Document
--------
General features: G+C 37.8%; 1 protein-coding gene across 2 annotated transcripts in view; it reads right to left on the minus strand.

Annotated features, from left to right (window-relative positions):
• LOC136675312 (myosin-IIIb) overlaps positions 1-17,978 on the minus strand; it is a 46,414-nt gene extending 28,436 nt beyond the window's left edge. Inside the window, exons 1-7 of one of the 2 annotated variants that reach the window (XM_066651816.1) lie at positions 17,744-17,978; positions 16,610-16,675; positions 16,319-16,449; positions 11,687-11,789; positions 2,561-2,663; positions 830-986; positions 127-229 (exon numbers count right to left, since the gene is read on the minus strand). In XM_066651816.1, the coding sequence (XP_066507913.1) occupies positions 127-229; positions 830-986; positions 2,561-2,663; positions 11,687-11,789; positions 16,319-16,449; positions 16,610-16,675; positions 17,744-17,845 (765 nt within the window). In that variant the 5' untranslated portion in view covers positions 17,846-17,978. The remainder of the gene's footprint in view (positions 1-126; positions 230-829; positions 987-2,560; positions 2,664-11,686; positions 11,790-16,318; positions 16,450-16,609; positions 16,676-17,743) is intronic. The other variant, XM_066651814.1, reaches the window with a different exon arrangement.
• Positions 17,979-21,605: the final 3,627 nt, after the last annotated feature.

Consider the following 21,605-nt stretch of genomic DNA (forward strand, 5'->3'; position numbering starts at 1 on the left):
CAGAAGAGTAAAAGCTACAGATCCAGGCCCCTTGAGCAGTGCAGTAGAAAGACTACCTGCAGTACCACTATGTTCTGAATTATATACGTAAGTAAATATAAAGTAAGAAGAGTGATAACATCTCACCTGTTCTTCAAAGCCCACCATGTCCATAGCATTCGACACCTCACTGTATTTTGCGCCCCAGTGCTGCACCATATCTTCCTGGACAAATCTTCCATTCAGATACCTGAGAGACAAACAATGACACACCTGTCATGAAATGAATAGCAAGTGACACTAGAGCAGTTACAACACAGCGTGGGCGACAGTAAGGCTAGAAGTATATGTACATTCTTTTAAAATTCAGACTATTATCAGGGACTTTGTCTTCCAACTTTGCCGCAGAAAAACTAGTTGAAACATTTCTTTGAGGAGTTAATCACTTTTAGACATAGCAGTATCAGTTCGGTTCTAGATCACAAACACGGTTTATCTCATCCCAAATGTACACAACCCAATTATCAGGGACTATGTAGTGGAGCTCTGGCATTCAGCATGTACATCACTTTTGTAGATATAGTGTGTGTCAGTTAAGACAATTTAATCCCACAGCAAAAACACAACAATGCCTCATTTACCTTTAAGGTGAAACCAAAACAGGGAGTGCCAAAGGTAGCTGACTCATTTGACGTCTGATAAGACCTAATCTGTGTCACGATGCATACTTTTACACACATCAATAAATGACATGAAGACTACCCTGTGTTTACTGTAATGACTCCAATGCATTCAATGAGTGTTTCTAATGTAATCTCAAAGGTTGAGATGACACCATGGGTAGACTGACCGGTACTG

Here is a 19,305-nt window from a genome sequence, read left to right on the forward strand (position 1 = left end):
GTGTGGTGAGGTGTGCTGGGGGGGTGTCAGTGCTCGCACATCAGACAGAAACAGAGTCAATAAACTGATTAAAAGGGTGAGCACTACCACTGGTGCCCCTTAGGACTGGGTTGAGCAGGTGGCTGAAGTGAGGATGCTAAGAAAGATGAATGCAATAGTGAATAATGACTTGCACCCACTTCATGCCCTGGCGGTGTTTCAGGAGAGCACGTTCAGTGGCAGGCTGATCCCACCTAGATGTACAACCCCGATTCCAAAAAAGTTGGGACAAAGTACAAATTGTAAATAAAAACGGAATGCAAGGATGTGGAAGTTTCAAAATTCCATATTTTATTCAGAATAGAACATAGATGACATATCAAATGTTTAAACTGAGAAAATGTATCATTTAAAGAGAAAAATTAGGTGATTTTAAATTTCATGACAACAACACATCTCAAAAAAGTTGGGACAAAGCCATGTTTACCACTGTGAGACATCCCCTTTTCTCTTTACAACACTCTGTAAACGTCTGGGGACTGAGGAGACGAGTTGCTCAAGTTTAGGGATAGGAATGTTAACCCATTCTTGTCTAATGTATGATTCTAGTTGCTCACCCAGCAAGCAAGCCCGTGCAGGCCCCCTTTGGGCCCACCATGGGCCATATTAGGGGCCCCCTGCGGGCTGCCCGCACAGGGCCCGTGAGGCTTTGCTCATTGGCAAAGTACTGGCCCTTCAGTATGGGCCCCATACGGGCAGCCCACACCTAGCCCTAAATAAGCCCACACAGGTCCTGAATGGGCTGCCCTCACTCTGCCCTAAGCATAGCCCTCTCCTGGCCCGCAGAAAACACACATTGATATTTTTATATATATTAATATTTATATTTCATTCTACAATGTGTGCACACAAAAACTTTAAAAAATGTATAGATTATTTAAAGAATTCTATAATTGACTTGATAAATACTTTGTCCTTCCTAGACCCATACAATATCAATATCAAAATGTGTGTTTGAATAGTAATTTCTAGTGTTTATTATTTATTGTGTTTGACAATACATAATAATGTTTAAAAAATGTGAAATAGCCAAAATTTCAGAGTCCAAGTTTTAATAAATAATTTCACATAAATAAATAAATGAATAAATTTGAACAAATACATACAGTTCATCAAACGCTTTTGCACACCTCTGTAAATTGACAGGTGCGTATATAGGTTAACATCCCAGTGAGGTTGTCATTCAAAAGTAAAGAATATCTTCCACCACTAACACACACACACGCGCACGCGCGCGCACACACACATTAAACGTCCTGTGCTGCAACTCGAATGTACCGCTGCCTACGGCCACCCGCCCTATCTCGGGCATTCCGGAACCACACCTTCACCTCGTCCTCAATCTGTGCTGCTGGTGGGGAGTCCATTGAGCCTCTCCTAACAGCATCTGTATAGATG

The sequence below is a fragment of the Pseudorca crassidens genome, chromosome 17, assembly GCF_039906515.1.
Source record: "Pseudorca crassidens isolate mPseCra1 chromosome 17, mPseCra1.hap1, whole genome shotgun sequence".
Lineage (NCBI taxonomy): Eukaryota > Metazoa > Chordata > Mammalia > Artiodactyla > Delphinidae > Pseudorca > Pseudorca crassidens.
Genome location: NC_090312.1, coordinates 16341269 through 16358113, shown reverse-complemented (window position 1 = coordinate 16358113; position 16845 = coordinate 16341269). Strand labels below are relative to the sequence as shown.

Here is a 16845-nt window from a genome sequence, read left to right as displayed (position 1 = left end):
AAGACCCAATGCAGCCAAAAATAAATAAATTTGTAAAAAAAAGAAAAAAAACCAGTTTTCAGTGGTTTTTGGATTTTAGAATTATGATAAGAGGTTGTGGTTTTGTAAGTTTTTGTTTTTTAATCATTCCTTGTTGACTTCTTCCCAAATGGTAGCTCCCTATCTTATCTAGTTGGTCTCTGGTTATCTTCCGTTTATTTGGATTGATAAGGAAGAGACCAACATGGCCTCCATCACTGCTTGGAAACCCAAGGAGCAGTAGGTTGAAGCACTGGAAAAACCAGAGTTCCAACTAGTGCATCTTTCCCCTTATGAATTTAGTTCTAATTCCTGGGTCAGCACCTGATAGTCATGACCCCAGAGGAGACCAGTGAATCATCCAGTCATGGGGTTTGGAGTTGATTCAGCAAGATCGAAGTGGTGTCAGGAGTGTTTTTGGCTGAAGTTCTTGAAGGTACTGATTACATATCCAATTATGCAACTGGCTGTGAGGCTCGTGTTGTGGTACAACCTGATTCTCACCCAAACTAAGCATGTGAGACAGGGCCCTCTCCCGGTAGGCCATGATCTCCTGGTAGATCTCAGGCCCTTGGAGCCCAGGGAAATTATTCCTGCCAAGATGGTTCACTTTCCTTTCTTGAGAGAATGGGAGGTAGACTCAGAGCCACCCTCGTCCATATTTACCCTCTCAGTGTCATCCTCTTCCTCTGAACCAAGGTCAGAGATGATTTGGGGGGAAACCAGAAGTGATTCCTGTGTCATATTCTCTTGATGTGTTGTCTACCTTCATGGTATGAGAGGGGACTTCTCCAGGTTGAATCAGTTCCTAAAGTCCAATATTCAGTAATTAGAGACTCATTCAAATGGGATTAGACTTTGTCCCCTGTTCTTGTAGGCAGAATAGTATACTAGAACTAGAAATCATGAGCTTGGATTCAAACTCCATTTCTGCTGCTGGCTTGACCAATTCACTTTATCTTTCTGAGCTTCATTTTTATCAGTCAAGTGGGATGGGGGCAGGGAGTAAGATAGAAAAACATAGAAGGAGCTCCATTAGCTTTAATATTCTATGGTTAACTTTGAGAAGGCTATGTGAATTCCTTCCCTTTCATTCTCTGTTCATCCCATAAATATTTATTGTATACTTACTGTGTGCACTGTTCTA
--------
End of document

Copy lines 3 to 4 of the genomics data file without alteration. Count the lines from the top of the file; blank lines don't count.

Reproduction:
• LOC136675312 (myosin-IIIb) overlaps positions 1-17,978 on the minus strand; it is a 46,414-nt gene extending 28,436 nt beyond the window's left edge. Inside the window, exons 1-7 of one of the 2 annotated variants that reach the window (XM_066651816.1) lie at positions 17,744-17,978; positions 16,610-16,675; positions 16,319-16,449; positions 11,687-11,789; positions 2,561-2,663; positions 830-986; positions 127-229 (exon numbers count right to left, since the gene is read on the minus strand). In XM_066651816.1, the coding sequence (XP_066507913.1) occupies positions 127-229; positions 830-986; positions 2,561-2,663; positions 11,687-11,789; positions 16,319-16,449; positions 16,610-16,675; positions 17,744-17,845 (765 nt within the window). In that variant the 5' untranslated portion in view covers positions 17,846-17,978. The remainder of the gene's footprint in view (positions 1-126; positions 230-829; positions 987-2,560; positions 2,664-11,686; positions 11,790-16,318; positions 16,450-16,609; positions 16,676-17,743) is intronic. The other variant, XM_066651814.1, reaches the window with a different exon arrangement.
• Positions 17,979-21,605: the final 3,627 nt, after the last annotated feature.